Why do the Teutonic people state their ABV to two decimal places? Frighteningly geeky.
The ridges are aesthetically pleasing, if not necessary.
Wow, another great eye-opening, well-researched piece.
An added suggestion: if you are going to make the trip to Newfoundland, why not investigate the possibility of adding on a side trip to St. Pierre and Miquelon, two islands off the coast of Newfoundland that are overseas departments of France. Arriving on the islands, you are arriving in France: you clear French customs, use the Euro and speak French. And, the islands also have a distinctive cuisine and ambiance that are worth the detour.
Great piece. Incredible research.
If you really want outstanding Creole food, a trip to the region that includes Lafayette, Ville Platte, Opelousas, Mamou and Breaux Bridge, Louisiana is a must. There, you will find dozens of small restaurants featuring unique approaches to Creole and Cajun cooking, as well as dozens of incredible music venues where the very vibrant Cajun and Zydeco music scenes thrive.
Lucky enough to have been invited to the F&F test run of Margot's Pizza.
I feel like I attended the birth of a beauty queen and Nobel Prize winner all rolled into one fine baby. Congratulations, Adam! You know that famdoc and family will be regulars once you pop up at Emily's. And, Ed, after all these years of reading your fine food writing, it was nice to make your acquaintance...and ply you with a drink.
With tens of thousands of winemakers in Sonoma and Napa, it's difficult to pick just one favorite. Since I'm partial to Rhone varietals, Syrah and Grenache in particular, and since they were so hospitable to us on a visit to their Santa Barbara facility a few years back (including making my older parents physically comfortable) and since they've done some fabulous winemaker dinners here in NYC, I'll name Jaffurs as my favorite.
Katsuei in Park Slope.
I'm a big fan of "BentOn", which I still think of as "Soma by Nature".
Plenty of food, prepared well, for a fair price, delivered fast.
Their bimbimbops are also excellent, as is anything with squid.
Completely safe for work is the trailer for the upcoming Russ and Daughters documentary:
1--I think Applewood has been in that space for more than ten years. Not sure, but just saying.
2--Katsuei, at the corner of Third St. and Seventh Ave., is a Park Slope newcomer featuring an omakase ($45 for nine pieces and one hand roll) that many are calling New York's finest.
I loved the old art at LeB...old school, yes, but depicting the Breton heritage of Gilbert and Maguy LeCoze.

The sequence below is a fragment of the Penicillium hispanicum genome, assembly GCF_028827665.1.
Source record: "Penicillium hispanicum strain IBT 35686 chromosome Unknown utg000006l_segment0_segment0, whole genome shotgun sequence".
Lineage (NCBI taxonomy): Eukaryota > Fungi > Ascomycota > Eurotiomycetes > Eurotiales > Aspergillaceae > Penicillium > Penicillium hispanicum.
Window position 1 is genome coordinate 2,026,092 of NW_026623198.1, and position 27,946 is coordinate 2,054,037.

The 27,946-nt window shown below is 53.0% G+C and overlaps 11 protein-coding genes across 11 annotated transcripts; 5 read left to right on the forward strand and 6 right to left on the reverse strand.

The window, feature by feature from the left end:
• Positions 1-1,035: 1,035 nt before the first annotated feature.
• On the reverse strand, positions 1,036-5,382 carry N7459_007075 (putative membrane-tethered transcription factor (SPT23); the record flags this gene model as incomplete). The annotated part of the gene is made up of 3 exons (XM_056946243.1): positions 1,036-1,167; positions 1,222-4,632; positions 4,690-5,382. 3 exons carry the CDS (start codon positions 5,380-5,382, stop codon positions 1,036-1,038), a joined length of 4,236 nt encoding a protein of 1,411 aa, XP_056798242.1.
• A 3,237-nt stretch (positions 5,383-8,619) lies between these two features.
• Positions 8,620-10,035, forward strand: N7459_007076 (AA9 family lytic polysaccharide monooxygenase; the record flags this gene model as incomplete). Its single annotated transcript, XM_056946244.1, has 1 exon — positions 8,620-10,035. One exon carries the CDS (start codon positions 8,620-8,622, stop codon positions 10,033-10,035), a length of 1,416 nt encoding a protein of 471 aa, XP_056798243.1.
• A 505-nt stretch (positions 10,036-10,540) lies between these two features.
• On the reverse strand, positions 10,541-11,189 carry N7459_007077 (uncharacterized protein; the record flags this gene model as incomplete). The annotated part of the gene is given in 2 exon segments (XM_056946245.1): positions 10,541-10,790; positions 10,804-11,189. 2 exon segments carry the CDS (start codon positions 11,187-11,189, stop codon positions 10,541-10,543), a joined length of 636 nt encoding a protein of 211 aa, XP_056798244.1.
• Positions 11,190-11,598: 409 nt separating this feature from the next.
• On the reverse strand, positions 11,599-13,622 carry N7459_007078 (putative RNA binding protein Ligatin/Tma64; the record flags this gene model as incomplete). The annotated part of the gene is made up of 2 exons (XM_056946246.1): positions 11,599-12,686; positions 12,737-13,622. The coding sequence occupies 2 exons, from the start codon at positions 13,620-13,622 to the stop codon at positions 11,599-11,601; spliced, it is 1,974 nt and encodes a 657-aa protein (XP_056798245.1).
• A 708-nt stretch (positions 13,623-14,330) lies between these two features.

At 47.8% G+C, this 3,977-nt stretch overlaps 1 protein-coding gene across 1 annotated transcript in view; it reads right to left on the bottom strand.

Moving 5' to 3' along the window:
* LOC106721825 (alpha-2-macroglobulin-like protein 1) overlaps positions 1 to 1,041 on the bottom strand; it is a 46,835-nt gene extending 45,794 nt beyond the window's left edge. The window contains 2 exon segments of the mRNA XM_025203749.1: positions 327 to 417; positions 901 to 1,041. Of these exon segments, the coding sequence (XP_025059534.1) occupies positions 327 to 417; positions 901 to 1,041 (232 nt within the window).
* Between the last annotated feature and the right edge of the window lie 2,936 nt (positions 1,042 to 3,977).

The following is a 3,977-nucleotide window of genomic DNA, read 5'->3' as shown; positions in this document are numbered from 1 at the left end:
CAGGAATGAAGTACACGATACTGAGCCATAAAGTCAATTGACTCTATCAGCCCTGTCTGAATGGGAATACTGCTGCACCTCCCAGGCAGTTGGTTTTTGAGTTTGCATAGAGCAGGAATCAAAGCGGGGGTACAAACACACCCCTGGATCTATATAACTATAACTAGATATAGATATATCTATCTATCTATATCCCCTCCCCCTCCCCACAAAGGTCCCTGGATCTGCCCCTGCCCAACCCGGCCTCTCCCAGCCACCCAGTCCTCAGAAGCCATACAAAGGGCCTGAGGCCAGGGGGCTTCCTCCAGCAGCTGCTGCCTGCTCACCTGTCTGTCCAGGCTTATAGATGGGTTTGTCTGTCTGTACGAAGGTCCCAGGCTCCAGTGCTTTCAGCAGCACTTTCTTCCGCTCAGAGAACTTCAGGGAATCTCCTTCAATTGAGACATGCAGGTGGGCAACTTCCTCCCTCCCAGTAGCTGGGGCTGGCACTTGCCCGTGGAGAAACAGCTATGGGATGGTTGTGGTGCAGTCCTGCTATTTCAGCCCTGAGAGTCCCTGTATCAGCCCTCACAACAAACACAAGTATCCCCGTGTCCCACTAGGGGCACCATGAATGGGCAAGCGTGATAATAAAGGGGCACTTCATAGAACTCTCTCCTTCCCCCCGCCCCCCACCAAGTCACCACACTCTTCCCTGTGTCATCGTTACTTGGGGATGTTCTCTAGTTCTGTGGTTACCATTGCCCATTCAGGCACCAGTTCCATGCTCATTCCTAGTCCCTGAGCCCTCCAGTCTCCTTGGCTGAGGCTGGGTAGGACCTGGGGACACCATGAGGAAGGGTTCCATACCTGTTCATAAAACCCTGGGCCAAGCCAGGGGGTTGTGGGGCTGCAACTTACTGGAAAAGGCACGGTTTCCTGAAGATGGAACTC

Am I the only one who finds Le Fooding's constant use of the F-bomb in all its material a bit tiring?
Paul: Did you wake up on the wrong side of the bed on the morning of your visit? Must everyone crave "mouth-numbing"? The hand-pulled noodles deserve better than lacking "spring or chew". In fact, I like them just fine. And, unless they've disappeared since my last visit, the Maine Lobster House features lobster, crab and other seafood done just fine. Maybe not as good as Pacificana, but just fine. While it isn't a Flushing-style food court, I think Fei Long satisfies most appetites.
For many years, we were Pacificana regulars, loving both their dim sum and their fresh seafood. More recently, however, we've turned our backs on Pacificana in favor of East Harbor's deliciously raucous dim sum just a few blocks away at 65th St. Like Pacificana, one can expect a wait of anywhere from 15 minutes to an hour at peak times, but that time is occupied with conversation with fellow guests and the joy of listening to the host announce the next party to be seated(in Mandarin) and wondering whether we missed our announcement. The dim sum is superior to that of Pacificana (ok, bring it on, Pacificana regulars, let's discuss it) and the atmosphere is like that of an Atlantic City casino. Give it a try.
Several excellent Indian restaurants, catering mostly to taxi drivers, can be found up there.
I consider myself a lucky man to know Paulie. What you see is what you get and let me congratulate Lance for putting together one of the most intelligent, articulate, respectful and informative interviews I've ever read. I'd read anything he writes hereafter.
An Italian friend of mine swears the best puttanesca used Redpack canned tomatoes. Go figure.
Franny's takes reservations for parties of 8 or more. When I go, it's usually just my wife and I. Rather than wait to be seated (too old to stand on my aching feet, posting to facebook/twitter/instagram and nursing a drink to do this), we sit at the bar. Same menu, excellent service and very little wait. Wish more restaurants would take reservations....I'd even be willing to guarantee my reservation with a credit card.
How long was YOUR wait? What night of the week did you go and at what time?
I love Franny's, but usually sat at the bar and ordered to avoid the wait.
Never been to Shopsin's. Never going. Would never spend my money at a joint where the owner regularly berates and insults customers. I thank Paulie Gee for the heads-up on this one.
There are Garinagu communities in countries other than Honduras. One of the largest is in Belize.
Kaz An Nou, 53 Sixth Ave., steps from the rear entrance to the arena.
Inspired French-Caribbean food, BYO.
When I'm in Anguilla I crave those big spiny lobsters they bring in off the coast. And, pepper pot.
emgroff: thanks. the clam pie at sette luna was exquisite. great beer selection: belgian ales and local brews. a winner!
I was floored at the quality of the pies being produced by Brooklyn Central at my first visit, a day or so after it opened. I've been back twice, with consistent impressions: this place makes great pizza and the pizzaioli there take great pride in what they produce. It is not hyperbole to say this is one of the best things to happen to Park Slope in many years.